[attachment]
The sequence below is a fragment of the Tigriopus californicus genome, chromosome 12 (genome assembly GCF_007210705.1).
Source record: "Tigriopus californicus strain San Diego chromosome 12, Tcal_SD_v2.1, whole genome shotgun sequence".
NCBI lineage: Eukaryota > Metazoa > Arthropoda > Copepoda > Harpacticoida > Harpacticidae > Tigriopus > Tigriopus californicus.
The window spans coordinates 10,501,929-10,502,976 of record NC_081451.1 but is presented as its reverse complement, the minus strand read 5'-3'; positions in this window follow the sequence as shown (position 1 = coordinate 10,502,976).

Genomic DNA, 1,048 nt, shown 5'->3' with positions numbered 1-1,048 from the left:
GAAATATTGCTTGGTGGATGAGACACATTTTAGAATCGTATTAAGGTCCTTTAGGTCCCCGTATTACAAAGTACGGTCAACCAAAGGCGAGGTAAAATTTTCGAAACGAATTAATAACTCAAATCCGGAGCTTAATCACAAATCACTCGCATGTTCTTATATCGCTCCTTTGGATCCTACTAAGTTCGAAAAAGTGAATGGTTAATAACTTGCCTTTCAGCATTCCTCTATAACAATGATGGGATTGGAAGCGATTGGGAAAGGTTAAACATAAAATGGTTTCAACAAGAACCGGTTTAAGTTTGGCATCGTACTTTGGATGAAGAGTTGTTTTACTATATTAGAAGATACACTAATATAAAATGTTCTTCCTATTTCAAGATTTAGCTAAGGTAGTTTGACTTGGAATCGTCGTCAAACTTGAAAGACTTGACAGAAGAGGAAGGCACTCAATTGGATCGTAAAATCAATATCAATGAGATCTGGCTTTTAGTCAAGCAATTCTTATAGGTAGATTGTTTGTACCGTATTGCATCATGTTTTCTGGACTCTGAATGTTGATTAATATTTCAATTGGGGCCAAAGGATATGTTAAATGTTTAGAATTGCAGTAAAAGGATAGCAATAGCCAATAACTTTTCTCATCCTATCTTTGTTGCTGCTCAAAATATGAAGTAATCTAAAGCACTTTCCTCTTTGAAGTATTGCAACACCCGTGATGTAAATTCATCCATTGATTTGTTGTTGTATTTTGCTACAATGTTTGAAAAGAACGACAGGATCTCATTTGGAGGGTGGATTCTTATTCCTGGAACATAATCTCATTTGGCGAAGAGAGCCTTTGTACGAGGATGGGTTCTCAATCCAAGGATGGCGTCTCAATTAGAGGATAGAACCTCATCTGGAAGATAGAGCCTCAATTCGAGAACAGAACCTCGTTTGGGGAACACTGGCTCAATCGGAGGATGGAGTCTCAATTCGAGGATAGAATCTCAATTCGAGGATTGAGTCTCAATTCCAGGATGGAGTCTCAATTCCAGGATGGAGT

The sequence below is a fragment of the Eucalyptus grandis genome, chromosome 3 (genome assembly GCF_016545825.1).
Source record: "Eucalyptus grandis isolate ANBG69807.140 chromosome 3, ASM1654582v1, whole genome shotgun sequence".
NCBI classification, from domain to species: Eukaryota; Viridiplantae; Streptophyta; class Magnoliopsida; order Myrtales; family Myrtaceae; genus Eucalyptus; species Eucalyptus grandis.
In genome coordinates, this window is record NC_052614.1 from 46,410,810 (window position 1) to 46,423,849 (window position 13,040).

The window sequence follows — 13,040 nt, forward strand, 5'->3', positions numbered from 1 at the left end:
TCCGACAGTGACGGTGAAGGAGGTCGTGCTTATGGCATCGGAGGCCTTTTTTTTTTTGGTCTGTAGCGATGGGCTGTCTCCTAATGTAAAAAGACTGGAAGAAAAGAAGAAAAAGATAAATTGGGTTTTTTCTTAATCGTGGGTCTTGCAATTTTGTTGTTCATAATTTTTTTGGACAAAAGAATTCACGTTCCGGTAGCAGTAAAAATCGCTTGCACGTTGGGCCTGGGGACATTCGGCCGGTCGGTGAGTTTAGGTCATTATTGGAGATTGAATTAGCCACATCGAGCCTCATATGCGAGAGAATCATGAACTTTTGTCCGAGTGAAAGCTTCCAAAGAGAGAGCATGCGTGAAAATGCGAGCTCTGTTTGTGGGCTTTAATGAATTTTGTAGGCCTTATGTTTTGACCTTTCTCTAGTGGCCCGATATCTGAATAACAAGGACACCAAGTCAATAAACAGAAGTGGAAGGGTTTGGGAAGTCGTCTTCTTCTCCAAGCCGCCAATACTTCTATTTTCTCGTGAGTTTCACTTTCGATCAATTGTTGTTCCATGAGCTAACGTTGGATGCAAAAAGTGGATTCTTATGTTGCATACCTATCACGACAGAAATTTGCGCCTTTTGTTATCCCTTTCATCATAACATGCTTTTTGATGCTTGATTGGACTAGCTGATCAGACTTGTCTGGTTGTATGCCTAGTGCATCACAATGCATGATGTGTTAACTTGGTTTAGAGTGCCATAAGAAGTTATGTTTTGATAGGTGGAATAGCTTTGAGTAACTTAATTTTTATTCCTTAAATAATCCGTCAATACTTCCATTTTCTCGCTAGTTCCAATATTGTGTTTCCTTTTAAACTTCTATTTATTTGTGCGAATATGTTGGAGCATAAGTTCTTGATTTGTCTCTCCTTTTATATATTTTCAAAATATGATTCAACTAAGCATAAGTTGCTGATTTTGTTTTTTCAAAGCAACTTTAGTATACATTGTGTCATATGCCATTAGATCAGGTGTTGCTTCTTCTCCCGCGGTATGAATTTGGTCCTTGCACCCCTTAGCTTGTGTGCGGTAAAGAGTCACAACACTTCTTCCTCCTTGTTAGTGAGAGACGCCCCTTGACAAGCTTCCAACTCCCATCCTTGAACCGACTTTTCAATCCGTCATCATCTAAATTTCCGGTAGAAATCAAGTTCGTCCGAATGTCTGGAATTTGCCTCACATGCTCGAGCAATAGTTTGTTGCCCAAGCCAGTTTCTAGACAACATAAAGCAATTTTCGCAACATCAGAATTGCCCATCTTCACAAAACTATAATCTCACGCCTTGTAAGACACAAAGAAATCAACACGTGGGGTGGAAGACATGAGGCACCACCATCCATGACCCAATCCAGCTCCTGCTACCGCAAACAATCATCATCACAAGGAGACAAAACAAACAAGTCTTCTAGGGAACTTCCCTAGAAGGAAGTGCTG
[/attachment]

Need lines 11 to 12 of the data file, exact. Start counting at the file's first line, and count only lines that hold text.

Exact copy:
The window sequence follows — 13,040 nt, forward strand, 5'->3', positions numbered from 1 at the left end:
TCCGACAGTGACGGTGAAGGAGGTCGTGCTTATGGCATCGGAGGCCTTTTTTTTTTTGGTCTGTAGCGATGGGCTGTCTCCTAATGTAAAAAGACTGGAAGAAAAGAAGAAAAAGATAAATTGGGTTTTTTCTTAATCGTGGGTCTTGCAATTTTGTTGTTCATAATTTTTTTGGACAAAAGAATTCACGTTCCGGTAGCAGTAAAAATCGCTTGCACGTTGGGCCTGGGGACATTCGGCCGGTCGGTGAGTTTAGGTCATTATTGGAGATTGAATTAGCCACATCGAGCCTCATATGCGAGAGAATCATGAACTTTTGTCCGAGTGAAAGCTTCCAAAGAGAGAGCATGCGTGAAAATGCGAGCTCTGTTTGTGGGCTTTAATGAATTTTGTAGGCCTTATGTTTTGACCTTTCTCTAGTGGCCCGATATCTGAATAACAAGGACACCAAGTCAATAAACAGAAGTGGAAGGGTTTGGGAAGTCGTCTTCTTCTCCAAGCCGCCAATACTTCTATTTTCTCGTGAGTTTCACTTTCGATCAATTGTTGTTCCATGAGCTAACGTTGGATGCAAAAAGTGGATTCTTATGTTGCATACCTATCACGACAGAAATTTGCGCCTTTTGTTATCCCTTTCATCATAACATGCTTTTTGATGCTTGATTGGACTAGCTGATCAGACTTGTCTGGTTGTATGCCTAGTGCATCACAATGCATGATGTGTTAACTTGGTTTAGAGTGCCATAAGAAGTTATGTTTTGATAGGTGGAATAGCTTTGAGTAACTTAATTTTTATTCCTTAAATAATCCGTCAATACTTCCATTTTCTCGCTAGTTCCAATATTGTGTTTCCTTTTAAACTTCTATTTATTTGTGCGAATATGTTGGAGCATAAGTTCTTGATTTGTCTCTCCTTTTATATATTTTCAAAATATGATTCAACTAAGCATAAGTTGCTGATTTTGTTTTTTCAAAGCAACTTTAGTATACATTGTGTCATATGCCATTAGATCAGGTGTTGCTTCTTCTCCCGCGGTATGAATTTGGTCCTTGCACCCCTTAGCTTGTGTGCGGTAAAGAGTCACAACACTTCTTCCTCCTTGTTAGTGAGAGACGCCCCTTGACAAGCTTCCAACTCCCATCCTTGAACCGACTTTTCAATCCGTCATCATCTAAATTTCCGGTAGAAATCAAGTTCGTCCGAATGTCTGGAATTTGCCTCACATGCTCGAGCAATAGTTTGTTGCCCAAGCCAGTTTCTAGACAACATAAAGCAATTTTCGCAACATCAGAATTGCCCATCTTCACAAAACTATAATCTCACGCCTTGTAAGACACAAAGAAATCAACACGTGGGGTGGAAGACATGAGGCACCACCATCCATGACCCAATCCAGCTCCTGCTACCGCAAACAATCATCATCACAAGGAGACAAAACAAACAAGTCTTCTAGGGAACTTCCCTAGAAGGAAGTGCTG